# Mathematics of Discrete Structures for Computer Science

Approaching mathematics from a computer science viewpoint, this book defines ways of calculating the results of applying the operators, then shows how they satisfy various properties. The comprehensive text is supplemented with summaries, proofs and exercises.
• ISBN13: 978-3-6422-9839-4
• 309 Pages
• User Level: Students
• Publication Date: September 13, 2012
• Available eBook Formats: PDF
• eBook Price: \$59.95
Full Description
Mathematics plays a key role in computer science, some researchers would consider computers as nothing but the physical embodiment of mathematical systems. And whether you are designing a digital circuit, a computer program or a new programming language, you need mathematics to be able to reason about the design -- its correctness, robustness and dependability. This book covers the foundational mathematics necessary for courses in computer science.The common approach to presenting mathematical concepts and operators is to define them in terms of properties they satisfy, and then based on these definitions develop ways of computing the result of applying the operators and prove them correct. This book is mainly written for computer science students, so here the author takes a different approach: he starts by defining ways of calculating the results of applying the operators and then proves that they satisfy various properties. After justifying his underlying approach the author offers detailed chapters covering propositional logic, predicate calculus, sets, relations, discrete structures, structured types, numbers, and reasoning about programs.The book contains chapter and section summaries, detailed proofs and many end-of-section exercises -- key to the learning process. The book is suitable for undergraduate and graduate students, and although the treatment focuses on areas with frequent applications in computer science, the book is also suitable for students of mathematics and engineering.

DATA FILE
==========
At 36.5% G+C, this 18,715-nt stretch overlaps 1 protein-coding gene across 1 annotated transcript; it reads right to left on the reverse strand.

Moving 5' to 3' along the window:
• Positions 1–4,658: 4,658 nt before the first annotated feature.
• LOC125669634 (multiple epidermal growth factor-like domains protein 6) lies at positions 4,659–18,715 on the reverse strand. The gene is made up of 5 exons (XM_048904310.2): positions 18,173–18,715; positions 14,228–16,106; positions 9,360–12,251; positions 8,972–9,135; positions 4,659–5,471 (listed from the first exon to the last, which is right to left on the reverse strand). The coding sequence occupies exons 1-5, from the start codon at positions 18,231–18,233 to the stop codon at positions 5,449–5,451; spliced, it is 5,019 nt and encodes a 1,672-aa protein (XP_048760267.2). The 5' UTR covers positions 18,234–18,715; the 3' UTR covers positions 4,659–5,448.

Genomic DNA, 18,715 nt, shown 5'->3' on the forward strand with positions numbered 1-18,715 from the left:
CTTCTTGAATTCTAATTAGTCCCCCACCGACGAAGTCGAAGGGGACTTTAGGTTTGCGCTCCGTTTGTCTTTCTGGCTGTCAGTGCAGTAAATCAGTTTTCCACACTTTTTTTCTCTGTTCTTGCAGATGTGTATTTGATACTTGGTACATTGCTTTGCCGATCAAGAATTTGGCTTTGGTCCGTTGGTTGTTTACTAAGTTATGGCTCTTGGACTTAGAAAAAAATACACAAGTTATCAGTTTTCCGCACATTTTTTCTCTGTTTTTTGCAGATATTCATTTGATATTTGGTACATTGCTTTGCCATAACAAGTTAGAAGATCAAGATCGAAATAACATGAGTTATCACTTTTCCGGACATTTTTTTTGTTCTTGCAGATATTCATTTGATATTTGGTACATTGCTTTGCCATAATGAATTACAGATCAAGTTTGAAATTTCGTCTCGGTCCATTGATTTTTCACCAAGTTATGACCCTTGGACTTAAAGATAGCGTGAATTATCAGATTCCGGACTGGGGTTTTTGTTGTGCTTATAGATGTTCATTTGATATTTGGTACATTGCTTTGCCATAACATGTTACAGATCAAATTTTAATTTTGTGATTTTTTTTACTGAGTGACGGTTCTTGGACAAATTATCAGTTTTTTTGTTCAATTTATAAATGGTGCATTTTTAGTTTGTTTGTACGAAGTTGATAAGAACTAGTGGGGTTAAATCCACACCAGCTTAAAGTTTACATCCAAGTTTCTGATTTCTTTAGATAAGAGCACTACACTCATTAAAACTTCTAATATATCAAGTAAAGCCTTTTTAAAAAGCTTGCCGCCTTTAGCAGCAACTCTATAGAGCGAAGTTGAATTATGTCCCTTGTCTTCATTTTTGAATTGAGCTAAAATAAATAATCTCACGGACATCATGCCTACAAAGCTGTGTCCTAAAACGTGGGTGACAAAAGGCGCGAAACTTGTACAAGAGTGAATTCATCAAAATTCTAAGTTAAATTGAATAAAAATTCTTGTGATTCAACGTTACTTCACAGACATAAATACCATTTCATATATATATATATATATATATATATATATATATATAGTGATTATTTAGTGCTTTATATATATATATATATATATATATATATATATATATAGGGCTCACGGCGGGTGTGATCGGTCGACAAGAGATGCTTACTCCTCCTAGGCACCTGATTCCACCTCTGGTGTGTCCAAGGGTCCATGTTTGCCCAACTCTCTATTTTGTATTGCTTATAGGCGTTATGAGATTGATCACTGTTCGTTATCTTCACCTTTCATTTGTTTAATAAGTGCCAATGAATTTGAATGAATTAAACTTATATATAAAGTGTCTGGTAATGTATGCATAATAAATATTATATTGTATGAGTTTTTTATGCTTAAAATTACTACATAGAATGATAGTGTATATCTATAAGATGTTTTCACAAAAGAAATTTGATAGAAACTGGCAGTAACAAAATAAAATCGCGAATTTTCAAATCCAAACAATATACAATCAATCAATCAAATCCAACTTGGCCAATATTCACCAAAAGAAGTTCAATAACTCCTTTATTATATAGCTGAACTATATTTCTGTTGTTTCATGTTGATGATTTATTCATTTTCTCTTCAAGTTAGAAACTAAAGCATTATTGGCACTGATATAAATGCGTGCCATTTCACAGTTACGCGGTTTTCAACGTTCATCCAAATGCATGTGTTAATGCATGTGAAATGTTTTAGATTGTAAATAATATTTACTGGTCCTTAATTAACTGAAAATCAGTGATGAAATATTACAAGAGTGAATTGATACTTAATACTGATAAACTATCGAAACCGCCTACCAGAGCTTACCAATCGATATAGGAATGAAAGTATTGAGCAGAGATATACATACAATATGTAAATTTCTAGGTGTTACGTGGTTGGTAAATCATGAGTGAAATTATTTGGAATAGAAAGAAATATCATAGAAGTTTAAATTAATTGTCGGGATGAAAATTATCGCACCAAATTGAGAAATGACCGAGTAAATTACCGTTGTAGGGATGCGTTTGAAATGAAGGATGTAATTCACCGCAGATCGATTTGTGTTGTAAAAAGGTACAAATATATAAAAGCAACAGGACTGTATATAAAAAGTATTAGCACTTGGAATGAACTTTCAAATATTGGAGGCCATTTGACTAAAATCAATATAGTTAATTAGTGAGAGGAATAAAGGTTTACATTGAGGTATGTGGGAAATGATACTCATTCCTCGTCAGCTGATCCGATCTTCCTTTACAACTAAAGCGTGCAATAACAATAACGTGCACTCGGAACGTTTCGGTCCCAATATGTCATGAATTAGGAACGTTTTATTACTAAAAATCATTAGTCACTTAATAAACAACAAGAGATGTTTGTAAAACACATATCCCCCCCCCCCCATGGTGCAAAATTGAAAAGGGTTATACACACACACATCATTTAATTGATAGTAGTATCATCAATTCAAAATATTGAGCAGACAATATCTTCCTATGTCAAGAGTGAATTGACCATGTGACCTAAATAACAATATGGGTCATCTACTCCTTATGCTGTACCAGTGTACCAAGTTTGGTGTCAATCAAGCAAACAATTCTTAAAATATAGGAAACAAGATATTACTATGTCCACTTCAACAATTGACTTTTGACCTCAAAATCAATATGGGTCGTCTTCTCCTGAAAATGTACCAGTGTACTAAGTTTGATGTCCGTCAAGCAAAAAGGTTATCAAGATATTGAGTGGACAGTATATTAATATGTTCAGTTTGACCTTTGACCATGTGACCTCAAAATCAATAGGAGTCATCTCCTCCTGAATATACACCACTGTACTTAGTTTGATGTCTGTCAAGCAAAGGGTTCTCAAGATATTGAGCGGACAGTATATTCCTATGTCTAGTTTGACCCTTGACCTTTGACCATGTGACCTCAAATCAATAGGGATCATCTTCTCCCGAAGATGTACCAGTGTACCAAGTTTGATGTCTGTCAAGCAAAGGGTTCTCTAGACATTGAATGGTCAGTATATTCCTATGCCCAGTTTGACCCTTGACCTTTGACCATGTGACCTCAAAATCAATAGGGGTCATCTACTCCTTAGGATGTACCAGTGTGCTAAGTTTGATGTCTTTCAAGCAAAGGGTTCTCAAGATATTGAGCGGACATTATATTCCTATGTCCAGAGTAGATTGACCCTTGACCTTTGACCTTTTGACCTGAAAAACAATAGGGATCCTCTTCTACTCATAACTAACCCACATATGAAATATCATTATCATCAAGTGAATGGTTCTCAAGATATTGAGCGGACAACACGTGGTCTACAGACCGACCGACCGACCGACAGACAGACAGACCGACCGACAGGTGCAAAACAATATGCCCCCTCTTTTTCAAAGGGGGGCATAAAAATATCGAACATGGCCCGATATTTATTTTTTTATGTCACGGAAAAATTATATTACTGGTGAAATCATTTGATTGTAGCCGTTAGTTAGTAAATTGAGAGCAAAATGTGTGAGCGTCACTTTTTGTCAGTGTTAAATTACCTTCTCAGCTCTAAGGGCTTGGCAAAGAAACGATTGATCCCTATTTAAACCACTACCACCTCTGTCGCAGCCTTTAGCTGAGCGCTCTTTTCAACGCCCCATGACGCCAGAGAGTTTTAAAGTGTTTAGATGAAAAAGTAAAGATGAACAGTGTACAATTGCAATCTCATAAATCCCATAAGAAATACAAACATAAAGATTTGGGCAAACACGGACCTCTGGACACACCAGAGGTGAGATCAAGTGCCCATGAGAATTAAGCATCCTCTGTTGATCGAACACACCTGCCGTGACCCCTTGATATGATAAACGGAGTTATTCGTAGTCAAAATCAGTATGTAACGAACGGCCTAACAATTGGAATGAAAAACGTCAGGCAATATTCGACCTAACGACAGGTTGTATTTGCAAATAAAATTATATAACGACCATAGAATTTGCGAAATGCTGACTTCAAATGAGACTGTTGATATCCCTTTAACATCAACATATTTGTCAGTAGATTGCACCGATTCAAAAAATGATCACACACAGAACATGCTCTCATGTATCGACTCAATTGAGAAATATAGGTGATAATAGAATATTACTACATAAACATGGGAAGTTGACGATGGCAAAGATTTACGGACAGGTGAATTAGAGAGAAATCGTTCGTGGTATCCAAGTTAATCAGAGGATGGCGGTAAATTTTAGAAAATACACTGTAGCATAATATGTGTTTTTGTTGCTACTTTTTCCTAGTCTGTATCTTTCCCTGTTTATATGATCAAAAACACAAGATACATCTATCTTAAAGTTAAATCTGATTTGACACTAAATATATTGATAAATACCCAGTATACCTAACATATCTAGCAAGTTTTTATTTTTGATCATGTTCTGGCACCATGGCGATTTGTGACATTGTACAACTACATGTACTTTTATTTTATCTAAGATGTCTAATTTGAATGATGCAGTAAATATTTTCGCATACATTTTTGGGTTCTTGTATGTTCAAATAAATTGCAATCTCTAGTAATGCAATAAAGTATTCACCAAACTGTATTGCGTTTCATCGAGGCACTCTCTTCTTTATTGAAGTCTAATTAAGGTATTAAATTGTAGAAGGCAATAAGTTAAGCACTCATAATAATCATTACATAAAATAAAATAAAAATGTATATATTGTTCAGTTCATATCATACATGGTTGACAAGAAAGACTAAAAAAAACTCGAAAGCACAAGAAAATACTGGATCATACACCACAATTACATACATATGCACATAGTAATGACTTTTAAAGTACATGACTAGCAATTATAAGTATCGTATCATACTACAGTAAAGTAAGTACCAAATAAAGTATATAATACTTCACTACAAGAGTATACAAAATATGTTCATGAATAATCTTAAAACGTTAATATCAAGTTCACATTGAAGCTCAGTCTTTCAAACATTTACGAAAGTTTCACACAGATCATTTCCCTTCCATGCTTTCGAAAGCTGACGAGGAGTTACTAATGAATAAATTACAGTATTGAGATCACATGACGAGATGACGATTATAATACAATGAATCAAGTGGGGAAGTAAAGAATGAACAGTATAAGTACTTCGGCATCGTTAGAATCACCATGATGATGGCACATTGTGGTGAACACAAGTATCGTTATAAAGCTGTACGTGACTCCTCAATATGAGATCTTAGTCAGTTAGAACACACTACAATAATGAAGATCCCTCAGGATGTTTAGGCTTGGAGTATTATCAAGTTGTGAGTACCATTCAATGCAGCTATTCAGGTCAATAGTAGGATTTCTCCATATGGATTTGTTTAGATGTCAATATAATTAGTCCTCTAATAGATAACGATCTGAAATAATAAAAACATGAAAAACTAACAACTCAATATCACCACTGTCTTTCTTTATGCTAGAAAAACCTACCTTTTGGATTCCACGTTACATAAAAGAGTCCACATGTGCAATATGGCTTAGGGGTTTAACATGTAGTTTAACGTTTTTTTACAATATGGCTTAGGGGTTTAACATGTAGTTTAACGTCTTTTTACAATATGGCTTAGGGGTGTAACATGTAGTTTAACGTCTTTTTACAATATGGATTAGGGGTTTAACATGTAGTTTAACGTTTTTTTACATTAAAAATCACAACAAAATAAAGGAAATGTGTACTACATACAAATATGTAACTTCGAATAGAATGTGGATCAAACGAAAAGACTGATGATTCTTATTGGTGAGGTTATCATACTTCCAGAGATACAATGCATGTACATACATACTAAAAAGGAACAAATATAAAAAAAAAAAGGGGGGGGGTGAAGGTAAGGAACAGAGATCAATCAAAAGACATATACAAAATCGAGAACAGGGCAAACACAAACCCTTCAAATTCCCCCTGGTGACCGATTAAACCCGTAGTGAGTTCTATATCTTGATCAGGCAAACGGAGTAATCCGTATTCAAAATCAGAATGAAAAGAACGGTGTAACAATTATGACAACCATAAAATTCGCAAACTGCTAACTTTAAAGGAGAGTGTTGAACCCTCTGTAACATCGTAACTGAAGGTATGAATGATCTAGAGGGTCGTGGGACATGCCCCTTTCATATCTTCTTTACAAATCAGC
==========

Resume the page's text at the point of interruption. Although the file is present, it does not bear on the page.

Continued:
1. Why Mathematics?.
2. Propositional Logic.
3. Predicate Calculus.
4. Sets.
5. Relations.
6. Classifying Relations.
7. More Discrete Structures.
8. Defining New Structured Types.
9. Numbers.
11. Index.
Errata

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